The purpose of a diode is to allow current to flow easily in one direction, anode to cathode, while blocking current flow in the opposite direction, cathode to anode. This is accomplished through the use of P-type and N-type semiconductor materials. In their normal state, they create an electron depletion region at the junction of the two materials. In order to actually get the electrons to flow across the semiconductor — to collapse the depletion region — you must have a certain amount of voltage to press the current across. That is called the “diode forward voltage”, or sometimes the “voltage drop”. Below that voltage, you don’t have enough electrical potential energy to get the electrons across the semiconductor junction. Above it, electrons start to flow quite easily. The diode is considered forward biased when current is easily able to flow from the anode to the cathode.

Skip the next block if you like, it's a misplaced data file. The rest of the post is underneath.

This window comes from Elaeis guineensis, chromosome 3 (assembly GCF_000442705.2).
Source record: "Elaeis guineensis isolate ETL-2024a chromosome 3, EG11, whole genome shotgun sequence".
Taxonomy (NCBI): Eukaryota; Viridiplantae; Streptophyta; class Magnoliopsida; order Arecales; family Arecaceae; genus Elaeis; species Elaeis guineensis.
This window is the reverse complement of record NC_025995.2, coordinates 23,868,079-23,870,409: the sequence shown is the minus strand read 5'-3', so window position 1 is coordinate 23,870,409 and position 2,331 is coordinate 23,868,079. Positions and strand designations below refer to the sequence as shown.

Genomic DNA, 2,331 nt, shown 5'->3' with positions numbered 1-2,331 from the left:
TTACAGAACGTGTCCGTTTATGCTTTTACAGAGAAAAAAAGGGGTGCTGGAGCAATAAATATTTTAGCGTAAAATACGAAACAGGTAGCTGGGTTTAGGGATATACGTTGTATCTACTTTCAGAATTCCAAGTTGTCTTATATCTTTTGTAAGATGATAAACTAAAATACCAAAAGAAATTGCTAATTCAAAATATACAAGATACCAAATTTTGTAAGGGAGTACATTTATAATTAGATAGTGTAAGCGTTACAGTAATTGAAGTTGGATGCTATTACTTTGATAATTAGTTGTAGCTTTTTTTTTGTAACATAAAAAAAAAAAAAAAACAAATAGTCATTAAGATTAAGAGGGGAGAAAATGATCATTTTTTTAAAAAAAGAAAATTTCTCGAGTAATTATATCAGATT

Here are some example components…
|1N4007 Rectifier Diode||Diode Forward Voltage 1.1V|
|LTST-C190KRKT LED||Diode Forward Voltage 2.7V|
|MBRA340T3G Schottky Diode||Diode Forward Voltage 0.390V|
For more about diodes, check out the video below by [Bil Herd], part of the Hackaday crew: